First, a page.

In most states, spouses can purchase and own property separately from one another. However, in community property states, if one spouse purchases property, it is the property of both spouses. This has implications for both estate and tax planning.
OUR ESTATE LITIGATION
ATTORNEYS IN NEW JERSEY CAN HELP:
- Assess the best approach to managing estate conflicts
- Negotiate where possible to avoid unnecessary litigation
- Contest a will or defend against a contested will
- Litigate critical issues such as the appointment of a guardian
The loss of a loved one is a difficult, even traumatic experience. Unfortunately, serious conflicts often arise. Sometimes those conflicts are minor, and are magnified by the stress everyone is experiencing. In other cases, significant issues must be resolved, even if that means litigation.
Some of the issues most likely to lead to estate litigation in New Jersey include:
- Will contests, typically arise when an interested party disputes the validity of the will or asserts that the deceased was subject to undue influence in making the will.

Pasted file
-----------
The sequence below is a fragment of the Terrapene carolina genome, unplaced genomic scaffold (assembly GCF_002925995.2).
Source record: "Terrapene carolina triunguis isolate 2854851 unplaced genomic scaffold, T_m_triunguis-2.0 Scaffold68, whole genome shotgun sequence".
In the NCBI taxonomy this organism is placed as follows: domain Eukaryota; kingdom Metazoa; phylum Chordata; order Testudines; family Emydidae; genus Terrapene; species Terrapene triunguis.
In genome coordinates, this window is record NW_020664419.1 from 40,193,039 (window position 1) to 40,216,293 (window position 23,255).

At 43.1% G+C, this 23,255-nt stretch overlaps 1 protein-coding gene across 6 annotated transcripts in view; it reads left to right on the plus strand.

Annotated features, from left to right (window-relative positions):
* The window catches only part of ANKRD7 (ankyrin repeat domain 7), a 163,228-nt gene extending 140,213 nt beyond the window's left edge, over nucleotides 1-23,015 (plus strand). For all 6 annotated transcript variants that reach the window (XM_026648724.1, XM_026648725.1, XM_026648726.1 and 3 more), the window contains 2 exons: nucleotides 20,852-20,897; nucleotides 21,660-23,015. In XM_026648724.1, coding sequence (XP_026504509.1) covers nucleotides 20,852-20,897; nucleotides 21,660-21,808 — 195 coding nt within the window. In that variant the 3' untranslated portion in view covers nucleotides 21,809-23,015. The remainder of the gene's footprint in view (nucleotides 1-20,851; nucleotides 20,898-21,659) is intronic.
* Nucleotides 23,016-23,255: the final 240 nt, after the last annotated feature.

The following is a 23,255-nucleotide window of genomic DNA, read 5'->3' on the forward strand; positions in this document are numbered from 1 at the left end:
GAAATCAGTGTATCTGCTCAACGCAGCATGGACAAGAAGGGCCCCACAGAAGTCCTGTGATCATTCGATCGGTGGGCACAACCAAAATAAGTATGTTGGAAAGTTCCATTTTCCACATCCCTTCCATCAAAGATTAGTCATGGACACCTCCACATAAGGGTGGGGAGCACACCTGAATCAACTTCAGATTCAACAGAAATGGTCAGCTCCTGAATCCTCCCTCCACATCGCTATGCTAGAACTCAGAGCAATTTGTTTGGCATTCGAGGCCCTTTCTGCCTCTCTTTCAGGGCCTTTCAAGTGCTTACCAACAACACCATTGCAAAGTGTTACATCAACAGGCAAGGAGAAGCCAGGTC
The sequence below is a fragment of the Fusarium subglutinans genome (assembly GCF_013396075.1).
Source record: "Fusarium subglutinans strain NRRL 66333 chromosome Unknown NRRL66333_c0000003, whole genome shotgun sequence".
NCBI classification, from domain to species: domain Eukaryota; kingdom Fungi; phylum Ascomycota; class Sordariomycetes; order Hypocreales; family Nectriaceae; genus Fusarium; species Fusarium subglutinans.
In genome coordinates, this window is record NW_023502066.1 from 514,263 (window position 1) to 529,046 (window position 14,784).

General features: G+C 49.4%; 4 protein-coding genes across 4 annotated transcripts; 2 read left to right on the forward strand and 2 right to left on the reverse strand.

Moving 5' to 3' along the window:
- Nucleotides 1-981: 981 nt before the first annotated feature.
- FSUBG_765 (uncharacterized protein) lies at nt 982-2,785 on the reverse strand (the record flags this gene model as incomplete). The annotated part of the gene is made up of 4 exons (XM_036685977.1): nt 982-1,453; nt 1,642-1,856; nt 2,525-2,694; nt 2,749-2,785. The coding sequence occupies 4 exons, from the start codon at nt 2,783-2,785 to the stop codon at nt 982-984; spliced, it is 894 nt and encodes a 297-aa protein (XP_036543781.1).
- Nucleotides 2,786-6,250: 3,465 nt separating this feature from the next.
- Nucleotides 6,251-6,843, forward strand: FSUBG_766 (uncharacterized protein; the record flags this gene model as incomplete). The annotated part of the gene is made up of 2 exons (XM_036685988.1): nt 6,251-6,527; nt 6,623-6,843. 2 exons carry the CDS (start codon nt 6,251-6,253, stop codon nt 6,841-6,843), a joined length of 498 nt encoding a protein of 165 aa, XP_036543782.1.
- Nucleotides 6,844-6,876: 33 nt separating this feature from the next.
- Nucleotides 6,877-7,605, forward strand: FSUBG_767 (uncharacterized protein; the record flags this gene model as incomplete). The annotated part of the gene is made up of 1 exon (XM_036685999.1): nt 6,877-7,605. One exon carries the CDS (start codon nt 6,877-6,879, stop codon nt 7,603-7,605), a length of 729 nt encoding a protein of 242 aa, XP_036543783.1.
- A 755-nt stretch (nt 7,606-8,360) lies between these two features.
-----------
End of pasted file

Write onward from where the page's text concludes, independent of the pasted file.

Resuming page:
- Guardianship disputes may involve the selection of a guardian for minor children when the deceased did not leave instructions, or a challenge to the appointment if an interested party believes the designated guardian to be unqualified.
- Estate administration litigation arises when the executor or administrator is accused of not fulfilling his or her responsibilities. This may mean a breach of the fiduciary duty to manage the estate responsibly for the benefit of the heirs or may stem from the failure to provide a thorough and accurate accounting.
- Trust administration litigation, is similar to estate administration litigation, in that it arises when the trustee breaches his or her duties. Breaches may range from misappropriation of trust assets to mismanagement based on carelessness or lack of qualification to fulfill the role.
No one wants to enter into estate litigation unnecessarily. Litigation can be costly and stressful and may consume estate assets. Careful planning on the part of the decedent can minimize the risk of conflict in the wake of his or her death. However, when the wishes of your loved one are being subverted or there are significant interests at risk, litigation may be your best option for protecting the estate and those the deceased hoped to provide for after his death.
When you’ve determined that estate litigation in New Jersey is necessary to carry out your loved one’s wishes and protect the family’s interests, or you’re faced with estate litigation that threatens your ability to fulfill those wishes, the experienced attorneys at Willis Law Group LLC can help.